Apart from the Beautiful landscapes, Breathtaking sunsets and Rava fried fish with beer , it’s a relaxing set up to converse with strangers. I am awful at starting conversations but the whole set up helps to lower the inhibitions and you can have long discussions about earthly affairs and hear fascinating stories. I usually record my excursions through visual imagery and my fascination with the landscapes but this time I had some interesting conversations which need to be documented. Most of them are stories of seasonal migration, families, food, politics and a yearning for home and sometimes finding a new home in remote places.
Let’s start with Vagator (Butterfly beach). Me and my hostel mate went to Chapora fort and from the fort climbed down to the extreme end of Vagator beach. It was early morning and not crowded in the shacks, plus it was overcast. The shack waiter told us that he was not expecting crowd as there was no sun and we can take whatever seats we want to take. He was from someplace near Darjeeling. He said he has changed his name to Joy so that people can easily pronounce it. I asked him why he is not working in Darjeeling ? For him, it was a sensitive question. He served us the fish fry with beer and took a seat nearby.
He described how political turmoil has ruined the tourism industry in his home state and people have left with no option but to go to other tourist destinations in search of decent paying jobs. According to him, if the West Bengal government had taken steps to ensure well-being of small tea gardeners then the demand for Gorkhaland may not have been so strong. He owns a small tea farm and cultivates tea which is organically processed for home consumption only. He doesn’t sell in the market because the rates are too low from middle men and he doesn’t want to sell good quality tea at such low price. He now only harvests tea just enough for domestic consumption, rest goes waste and same story for other families who own small tea gardens.
Mobile has connected families but still he misses the local cuisines. He told us that he makes excellent Momo but the owner in Goa doesn’t want to add them in the menu. He also misses the local brews from his land. He described drink similar to Chaang where boiling water is added on fermented grains. He sometimes brings these grains to Goa. He worked on Chinese food stalls in metro cities (that’s why he makes excellent momo) as well but he prefers Goa as environment is better and so are the living conditions compared to the metro city.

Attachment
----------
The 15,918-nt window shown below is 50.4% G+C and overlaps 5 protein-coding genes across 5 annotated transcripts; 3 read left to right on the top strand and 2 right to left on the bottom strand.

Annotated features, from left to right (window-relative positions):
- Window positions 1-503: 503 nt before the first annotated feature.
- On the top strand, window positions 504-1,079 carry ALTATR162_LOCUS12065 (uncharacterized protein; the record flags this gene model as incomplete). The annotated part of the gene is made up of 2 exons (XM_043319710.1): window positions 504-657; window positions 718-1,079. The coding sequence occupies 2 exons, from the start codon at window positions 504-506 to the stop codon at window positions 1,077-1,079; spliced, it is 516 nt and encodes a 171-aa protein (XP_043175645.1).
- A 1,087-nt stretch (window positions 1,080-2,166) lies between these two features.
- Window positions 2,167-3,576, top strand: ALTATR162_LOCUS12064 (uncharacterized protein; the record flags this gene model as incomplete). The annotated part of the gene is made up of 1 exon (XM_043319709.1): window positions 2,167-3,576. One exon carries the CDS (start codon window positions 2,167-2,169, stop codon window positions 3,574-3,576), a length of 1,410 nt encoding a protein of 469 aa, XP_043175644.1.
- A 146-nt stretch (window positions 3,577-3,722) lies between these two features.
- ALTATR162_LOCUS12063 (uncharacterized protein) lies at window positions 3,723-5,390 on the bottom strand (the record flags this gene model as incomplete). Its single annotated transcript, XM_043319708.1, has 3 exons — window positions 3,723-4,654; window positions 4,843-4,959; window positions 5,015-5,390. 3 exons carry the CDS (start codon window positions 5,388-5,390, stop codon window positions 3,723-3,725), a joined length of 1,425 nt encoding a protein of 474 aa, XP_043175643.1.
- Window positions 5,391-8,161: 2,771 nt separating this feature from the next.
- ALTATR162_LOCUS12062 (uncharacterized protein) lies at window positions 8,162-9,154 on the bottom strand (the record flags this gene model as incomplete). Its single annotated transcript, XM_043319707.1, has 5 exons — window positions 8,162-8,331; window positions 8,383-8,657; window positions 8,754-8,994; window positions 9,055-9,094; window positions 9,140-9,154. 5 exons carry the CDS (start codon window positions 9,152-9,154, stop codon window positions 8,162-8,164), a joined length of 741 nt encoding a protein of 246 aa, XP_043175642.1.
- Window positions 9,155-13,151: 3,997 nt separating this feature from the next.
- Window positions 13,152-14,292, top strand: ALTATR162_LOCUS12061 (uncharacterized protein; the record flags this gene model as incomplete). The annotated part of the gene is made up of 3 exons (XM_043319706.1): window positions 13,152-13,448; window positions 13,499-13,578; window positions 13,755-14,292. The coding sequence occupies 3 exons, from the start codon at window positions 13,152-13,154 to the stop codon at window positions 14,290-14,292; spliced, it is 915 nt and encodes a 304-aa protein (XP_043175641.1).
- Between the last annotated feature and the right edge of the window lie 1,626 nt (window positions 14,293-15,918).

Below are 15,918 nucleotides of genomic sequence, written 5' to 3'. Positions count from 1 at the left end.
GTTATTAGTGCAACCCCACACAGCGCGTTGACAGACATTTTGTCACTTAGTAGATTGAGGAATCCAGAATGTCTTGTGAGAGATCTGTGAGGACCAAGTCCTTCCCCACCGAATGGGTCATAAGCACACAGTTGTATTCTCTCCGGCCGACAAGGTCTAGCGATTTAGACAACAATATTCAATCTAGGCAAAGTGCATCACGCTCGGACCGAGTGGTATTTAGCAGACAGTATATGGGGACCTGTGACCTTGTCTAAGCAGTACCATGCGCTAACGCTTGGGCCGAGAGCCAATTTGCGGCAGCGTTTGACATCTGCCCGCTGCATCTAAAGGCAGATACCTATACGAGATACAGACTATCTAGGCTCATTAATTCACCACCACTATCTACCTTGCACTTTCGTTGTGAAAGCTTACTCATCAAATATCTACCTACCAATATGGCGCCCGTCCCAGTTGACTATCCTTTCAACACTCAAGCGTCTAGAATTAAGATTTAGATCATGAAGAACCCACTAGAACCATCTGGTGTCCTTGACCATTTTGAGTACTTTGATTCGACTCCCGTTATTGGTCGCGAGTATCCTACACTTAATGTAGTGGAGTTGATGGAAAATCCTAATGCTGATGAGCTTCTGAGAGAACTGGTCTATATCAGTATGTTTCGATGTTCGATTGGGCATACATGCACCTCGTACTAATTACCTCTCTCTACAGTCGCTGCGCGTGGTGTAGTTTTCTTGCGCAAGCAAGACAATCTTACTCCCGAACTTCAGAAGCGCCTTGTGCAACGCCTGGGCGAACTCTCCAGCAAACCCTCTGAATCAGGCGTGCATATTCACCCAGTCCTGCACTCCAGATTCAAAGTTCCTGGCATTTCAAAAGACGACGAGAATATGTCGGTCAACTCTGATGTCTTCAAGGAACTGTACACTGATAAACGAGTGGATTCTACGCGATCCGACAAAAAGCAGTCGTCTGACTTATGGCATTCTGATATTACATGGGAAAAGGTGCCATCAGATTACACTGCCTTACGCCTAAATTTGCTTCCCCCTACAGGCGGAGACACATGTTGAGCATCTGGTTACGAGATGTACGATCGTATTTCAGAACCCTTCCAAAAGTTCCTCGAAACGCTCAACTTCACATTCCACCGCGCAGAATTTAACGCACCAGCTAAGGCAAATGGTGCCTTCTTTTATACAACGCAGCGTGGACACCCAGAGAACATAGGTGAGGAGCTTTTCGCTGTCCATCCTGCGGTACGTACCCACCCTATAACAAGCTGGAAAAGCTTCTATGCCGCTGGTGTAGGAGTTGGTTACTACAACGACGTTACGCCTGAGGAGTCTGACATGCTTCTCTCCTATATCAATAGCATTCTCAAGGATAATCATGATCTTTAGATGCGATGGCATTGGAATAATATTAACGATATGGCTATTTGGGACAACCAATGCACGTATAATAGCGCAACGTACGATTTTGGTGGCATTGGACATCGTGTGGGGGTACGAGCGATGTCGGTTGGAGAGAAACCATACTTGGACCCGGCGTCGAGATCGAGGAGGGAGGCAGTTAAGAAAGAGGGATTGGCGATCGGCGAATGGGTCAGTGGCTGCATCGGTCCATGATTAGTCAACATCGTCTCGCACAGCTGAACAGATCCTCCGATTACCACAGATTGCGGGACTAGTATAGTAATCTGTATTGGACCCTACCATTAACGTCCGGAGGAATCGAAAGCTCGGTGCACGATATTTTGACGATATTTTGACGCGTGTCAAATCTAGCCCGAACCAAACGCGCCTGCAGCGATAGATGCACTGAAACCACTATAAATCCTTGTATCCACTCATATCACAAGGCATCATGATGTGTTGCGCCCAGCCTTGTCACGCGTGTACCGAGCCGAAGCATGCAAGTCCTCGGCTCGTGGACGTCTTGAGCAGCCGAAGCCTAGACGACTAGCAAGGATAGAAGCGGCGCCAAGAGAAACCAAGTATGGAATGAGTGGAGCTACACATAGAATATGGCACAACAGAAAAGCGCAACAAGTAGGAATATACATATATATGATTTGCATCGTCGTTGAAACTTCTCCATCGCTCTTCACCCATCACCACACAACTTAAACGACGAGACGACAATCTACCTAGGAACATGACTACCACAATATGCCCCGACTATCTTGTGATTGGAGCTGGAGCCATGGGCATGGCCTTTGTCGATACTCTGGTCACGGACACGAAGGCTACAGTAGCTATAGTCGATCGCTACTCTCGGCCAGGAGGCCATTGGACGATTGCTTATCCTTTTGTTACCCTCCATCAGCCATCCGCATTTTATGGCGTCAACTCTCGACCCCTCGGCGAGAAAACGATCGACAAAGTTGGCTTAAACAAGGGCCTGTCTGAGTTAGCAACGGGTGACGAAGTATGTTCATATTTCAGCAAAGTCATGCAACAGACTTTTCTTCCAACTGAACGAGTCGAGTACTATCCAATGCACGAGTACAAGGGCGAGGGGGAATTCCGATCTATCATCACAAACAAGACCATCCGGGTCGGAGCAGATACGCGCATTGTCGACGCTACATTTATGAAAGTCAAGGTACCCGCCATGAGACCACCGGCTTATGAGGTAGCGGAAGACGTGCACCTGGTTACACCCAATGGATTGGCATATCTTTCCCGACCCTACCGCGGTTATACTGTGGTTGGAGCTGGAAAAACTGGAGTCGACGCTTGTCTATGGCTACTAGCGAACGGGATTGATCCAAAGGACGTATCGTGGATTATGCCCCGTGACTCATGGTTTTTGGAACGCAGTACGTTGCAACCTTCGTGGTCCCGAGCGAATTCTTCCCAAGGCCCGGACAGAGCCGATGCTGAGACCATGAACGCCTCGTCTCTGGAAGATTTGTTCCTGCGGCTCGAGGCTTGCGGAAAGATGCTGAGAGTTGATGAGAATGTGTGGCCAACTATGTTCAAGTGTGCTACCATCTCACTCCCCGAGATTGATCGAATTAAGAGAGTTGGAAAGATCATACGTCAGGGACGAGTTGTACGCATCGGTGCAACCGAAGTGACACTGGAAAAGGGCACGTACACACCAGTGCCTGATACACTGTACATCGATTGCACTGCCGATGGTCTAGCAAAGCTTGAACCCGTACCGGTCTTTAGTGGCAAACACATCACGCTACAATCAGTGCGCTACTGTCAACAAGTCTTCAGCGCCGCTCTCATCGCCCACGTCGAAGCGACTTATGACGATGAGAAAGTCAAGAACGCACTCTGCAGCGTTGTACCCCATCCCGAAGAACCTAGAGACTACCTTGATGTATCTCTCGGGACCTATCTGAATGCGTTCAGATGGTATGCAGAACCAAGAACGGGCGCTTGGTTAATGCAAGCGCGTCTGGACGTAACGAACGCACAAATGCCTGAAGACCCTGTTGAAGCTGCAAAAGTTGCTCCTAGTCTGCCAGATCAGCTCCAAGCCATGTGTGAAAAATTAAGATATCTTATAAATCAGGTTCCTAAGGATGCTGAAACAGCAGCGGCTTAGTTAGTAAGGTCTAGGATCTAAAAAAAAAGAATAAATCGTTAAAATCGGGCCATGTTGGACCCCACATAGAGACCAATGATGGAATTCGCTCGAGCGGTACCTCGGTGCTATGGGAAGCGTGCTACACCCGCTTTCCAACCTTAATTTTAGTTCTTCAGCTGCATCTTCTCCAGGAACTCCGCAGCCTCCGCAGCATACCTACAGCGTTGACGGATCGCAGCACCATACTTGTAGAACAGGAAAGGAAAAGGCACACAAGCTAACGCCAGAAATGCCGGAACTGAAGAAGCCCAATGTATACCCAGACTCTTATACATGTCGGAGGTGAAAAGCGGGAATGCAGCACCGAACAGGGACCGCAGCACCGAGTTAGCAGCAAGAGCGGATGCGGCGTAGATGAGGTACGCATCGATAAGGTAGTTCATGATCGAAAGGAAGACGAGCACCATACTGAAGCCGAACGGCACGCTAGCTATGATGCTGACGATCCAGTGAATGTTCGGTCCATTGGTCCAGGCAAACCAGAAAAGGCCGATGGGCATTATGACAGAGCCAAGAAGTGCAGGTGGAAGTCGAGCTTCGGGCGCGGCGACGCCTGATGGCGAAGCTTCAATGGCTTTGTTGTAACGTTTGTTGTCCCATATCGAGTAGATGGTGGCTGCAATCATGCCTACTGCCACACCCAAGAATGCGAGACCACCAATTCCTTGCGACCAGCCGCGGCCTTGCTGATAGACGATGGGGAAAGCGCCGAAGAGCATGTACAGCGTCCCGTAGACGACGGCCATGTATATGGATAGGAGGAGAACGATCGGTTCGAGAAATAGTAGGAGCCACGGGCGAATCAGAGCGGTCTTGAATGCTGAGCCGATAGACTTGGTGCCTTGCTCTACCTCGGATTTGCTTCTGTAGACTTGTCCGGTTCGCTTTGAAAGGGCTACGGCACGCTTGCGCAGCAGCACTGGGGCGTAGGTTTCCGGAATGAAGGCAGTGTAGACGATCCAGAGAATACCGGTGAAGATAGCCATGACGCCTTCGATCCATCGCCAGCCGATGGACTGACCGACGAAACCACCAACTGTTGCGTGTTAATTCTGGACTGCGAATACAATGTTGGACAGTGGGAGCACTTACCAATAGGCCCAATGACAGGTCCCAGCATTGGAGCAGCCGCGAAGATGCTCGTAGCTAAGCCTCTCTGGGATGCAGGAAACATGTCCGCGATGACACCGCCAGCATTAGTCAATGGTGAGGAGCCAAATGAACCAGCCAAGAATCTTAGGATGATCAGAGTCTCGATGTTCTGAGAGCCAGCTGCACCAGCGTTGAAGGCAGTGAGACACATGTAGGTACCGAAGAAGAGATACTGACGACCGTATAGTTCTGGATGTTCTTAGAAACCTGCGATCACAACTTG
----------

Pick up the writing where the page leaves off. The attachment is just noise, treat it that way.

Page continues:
We were hungry. So in between the conversations we ordered plenty. After 2 and half hours approx. we decided to move. He bid us goodbye and wished happy journey for rest of the journey. The thing I vividly recall from this conversation, he never expressed his longing for his home openly but it was evident in every argument he made.
I left Vagator and started my journey towards Agonda. I had no fixed plan about where I was going to stay and for how long. I stayed at a guest house with shacks near the sea shore. They had a nice restaurant. I love the Middle Eastern drink Limonana and they made quite good limonana. The food was fresh and delicious. I liked the surroundings and the set up. I saw Dolphins jumping against sunset and decided to stay put for the rest of the vacation. When you stay that long, you start conversations with the people who are running the show in the establishment the owners, the waiters and the cooks. I was there just before the peak season and the establishment was gearing up for the seasonal rush. The waiters after the work hours will stroll on the beach and call up their families. The mobile connection is not that great so they would end up talking loudly. I came to know a bunch of them are from places around Manali. Again, an irony. These guys have left their hometown, a tourist spot, in search of better opportunities and wages. Most of them are in early 20’s. They go back when the tourist season in Goa gets over and come back again when the season begins. They prefer this area as not many cranky domestic tourists travel this far. In their opinion, serving typical Indian families is a horrible experience and I agree. I always thought the tourism industry will generate local employment but this was something new and strange.